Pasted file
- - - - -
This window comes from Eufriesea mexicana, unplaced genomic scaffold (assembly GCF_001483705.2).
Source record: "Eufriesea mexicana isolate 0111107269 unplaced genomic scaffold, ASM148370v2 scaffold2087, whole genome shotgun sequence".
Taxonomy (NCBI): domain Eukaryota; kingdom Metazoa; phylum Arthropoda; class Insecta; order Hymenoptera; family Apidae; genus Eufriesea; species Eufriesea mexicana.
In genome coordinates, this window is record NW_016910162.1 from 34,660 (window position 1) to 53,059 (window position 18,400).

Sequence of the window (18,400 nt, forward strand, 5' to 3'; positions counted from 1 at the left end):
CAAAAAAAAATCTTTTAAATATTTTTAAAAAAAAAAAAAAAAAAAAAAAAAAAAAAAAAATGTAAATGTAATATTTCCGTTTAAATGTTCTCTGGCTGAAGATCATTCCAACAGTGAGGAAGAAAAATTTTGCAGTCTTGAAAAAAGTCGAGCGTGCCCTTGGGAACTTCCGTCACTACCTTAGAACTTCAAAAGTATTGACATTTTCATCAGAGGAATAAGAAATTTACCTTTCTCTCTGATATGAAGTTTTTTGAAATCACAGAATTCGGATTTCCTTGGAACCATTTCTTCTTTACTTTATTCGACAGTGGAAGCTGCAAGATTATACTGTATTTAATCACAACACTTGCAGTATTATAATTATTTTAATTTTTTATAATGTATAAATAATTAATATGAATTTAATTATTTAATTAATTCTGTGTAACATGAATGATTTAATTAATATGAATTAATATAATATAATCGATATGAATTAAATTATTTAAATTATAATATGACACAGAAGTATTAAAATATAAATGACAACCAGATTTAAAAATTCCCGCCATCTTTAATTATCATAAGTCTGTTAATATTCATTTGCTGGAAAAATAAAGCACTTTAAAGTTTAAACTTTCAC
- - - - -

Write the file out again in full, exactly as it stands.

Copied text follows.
This window comes from Eufriesea mexicana, unplaced genomic scaffold (assembly GCF_001483705.2).
Source record: "Eufriesea mexicana isolate 0111107269 unplaced genomic scaffold, ASM148370v2 scaffold2087, whole genome shotgun sequence".
Taxonomy (NCBI): domain Eukaryota; kingdom Metazoa; phylum Arthropoda; class Insecta; order Hymenoptera; family Apidae; genus Eufriesea; species Eufriesea mexicana.
In genome coordinates, this window is record NW_016910162.1 from 34,660 (window position 1) to 53,059 (window position 18,400).

Sequence of the window (18,400 nt, forward strand, 5' to 3'; positions counted from 1 at the left end):
CAAAAAAAAATCTTTTAAATATTTTTAAAAAAAAAAAAAAAAAAAAAAAAAAAAAAAAAATGTAAATGTAATATTTCCGTTTAAATGTTCTCTGGCTGAAGATCATTCCAACAGTGAGGAAGAAAAATTTTGCAGTCTTGAAAAAAGTCGAGCGTGCCCTTGGGAACTTCCGTCACTACCTTAGAACTTCAAAAGTATTGACATTTTCATCAGAGGAATAAGAAATTTACCTTTCTCTCTGATATGAAGTTTTTTGAAATCACAGAATTCGGATTTCCTTGGAACCATTTCTTCTTTACTTTATTCGACAGTGGAAGCTGCAAGATTATACTGTATTTAATCACAACACTTGCAGTATTATAATTATTTTAATTTTTTATAATGTATAAATAATTAATATGAATTTAATTATTTAATTAATTCTGTGTAACATGAATGATTTAATTAATATGAATTAATATAATATAATCGATATGAATTAAATTATTTAAATTATAATATGACACAGAAGTATTAAAATATAAATGACAACCAGATTTAAAAATTCCCGCCATCTTTAATTATCATAAGTCTGTTAATATTCATTTGCTGGAAAAATAAAGCACTTTAAAGTTTAAACTTTCAC